The World Series is the most anticipated event and the most exciting time of the season for baseball fans. The American and National League pennant winners clash in what is traditionally referred to as the “Fall Classic” to determine who will get the crown of World Series Champion. It is a huge part of baseball history. This year’s Series, the 113th, began last Tuesday. The Los Angeles Dodgers, a long time National League franchise which began as the Brooklyn Grays in 1890, is going against the Houston Astros who began as a National League franchise in 1962 (Houston Colt 45s) and were switched to the American League in 2013. The Dodgers are after their fifth World Series title (Brooklyn Dodgers 1955, Los Angeles Dodgers 1959, 1963, 1965, 1981, and 1988), while the Astros their first.
But this blog post is not a commentary on the 2017 World Series. It is to give attention to the other World Series also a part of baseball history. On October 3, 1924; the Kansas City Monarchs of the Negro National League (NNL) took on the Hilldale Club of Darby, Pennsylvania of the Eastern Colored League (ECL) in the first game of the initial Negro League Baseball World Series. Although never the financial success of the Negro League East-West All Star Game (1933 – 1948), the Negro League World Series gave an indication of Negro League baseball’s attempt at relative stability in the face of its economic and racial discrimination barriers. Held for eleven years, 1924 – 1927 and 1942 – 1948, it is the “forgotten” World Series.
By 1924, the acrimony between the two primary Negro professional baseball leagues had subsided to a level favorable to begin a championship series with the pennant winners of each. Chicago American Giant owner/manager Andrew “Rube” Foster had formed the Negro National League (NNL) in 1920 consisting of teams in mid America (Chicago, Kansas City, St. Louis, etc.). Organized of teams along the eastern seaboard (New York, Philadelphia, Atlantic City, etc.), the Eastern Colored League (ECL) began operating in 1923. Many NNL players broke their contracts to play for more money in the ECL angering Foster. In addition, he had other financial feuds with some owners of ECL teams. However, the leagues were able to forgo their differences to pursue the potential benefits from a championship series.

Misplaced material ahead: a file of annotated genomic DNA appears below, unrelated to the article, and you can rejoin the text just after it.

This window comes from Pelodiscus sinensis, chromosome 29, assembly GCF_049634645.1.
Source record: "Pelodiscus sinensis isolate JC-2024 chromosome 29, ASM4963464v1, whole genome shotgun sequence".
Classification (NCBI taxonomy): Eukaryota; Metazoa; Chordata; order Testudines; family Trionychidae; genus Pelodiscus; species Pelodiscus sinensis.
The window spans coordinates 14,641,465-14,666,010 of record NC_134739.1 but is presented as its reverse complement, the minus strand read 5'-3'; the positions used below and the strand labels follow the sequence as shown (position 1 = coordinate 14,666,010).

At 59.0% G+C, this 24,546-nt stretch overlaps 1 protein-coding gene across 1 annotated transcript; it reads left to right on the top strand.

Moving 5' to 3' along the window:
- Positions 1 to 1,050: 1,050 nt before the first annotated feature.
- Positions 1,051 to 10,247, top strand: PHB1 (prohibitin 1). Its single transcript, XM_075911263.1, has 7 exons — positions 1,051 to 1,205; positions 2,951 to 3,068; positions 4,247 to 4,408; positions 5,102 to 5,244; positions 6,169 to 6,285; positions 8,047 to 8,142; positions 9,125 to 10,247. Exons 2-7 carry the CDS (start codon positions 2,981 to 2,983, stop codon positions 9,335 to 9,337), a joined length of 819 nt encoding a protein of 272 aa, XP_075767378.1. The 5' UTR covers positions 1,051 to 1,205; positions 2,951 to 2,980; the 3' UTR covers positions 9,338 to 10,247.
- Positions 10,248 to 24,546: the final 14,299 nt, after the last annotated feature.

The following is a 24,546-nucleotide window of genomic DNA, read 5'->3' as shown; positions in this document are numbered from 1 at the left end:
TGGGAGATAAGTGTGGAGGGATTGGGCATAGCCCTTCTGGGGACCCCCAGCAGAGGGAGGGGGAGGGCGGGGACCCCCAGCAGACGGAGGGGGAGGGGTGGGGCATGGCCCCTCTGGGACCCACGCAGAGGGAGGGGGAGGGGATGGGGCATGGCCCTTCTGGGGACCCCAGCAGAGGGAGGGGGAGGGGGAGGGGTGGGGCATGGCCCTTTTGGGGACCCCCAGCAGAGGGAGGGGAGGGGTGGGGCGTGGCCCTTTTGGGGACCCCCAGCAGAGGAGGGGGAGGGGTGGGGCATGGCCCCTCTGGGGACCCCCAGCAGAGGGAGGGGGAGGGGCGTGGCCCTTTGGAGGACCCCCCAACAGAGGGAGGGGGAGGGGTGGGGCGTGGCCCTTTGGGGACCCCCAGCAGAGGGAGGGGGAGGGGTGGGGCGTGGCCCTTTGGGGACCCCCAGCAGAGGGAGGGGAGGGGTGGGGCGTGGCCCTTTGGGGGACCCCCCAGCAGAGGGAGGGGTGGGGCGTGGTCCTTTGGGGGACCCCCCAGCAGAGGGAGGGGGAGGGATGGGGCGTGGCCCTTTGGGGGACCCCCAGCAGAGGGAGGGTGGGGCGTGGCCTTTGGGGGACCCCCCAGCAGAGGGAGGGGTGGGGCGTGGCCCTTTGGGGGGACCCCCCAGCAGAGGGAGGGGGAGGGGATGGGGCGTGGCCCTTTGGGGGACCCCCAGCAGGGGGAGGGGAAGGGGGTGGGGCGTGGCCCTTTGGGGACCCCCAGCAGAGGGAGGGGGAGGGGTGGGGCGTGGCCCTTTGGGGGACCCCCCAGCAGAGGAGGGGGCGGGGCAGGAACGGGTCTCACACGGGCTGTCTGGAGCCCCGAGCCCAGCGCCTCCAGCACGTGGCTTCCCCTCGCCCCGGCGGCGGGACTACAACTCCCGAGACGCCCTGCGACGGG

In an attempt to maximize revenue (ticket sales), league officials decided on a best five out of nine series format; same as the Major League’s World Series in 1919 – 1921. Also, in addition to the cities of the participating teams, some games would be played in cities with a large African-American population.
In the inaugural Negro League World Series in 1924 there were a number of players who now have plaques in the National Baseball Hall of Fame (Cooperstown, New York). The Kansas City Monarchs had pitchers Wilber “Bullet” Rogan, a 1998 Hall of Fame inductee, and Jose Mendez (2006), who also was the team’s manager. Third baseman Judy Johnson inducted in 1975, catcher Biz Mackey (2006) and catcher Louis Santop (2006) were on the Hilldale club. The latter two were involved in one of the key plays in the Series. In Game Seven with the Series tied three games apiece, the Monarchs trailed 3 -2 in the bottom of the ninth inning with two outs and the bases loaded. The Monarch’s batter Frank Duncan hit a foul ball behind home plate within the reach of Santop which should have resulted in a Hilldale victory. But the catcher dropped it, giving Duncan another swing. On the next pitch Duncan hit a ground ball that got past Biz Mackey who was playing shortstop to give the Monarchs a 4 – 2 win.
Hilldale recovered to win Game Eight to tie the Series. Monarch’s manager Jose Mendez, supposedly past his prime at 37 years old, pitched a 5 – 0 shutout in Game Nine for Kansas City to be the first Negro League World Series champion. The teams played the Series in four cities; two games in Philadelphia, one in Baltimore, three in Kansas City, and three in Chicago.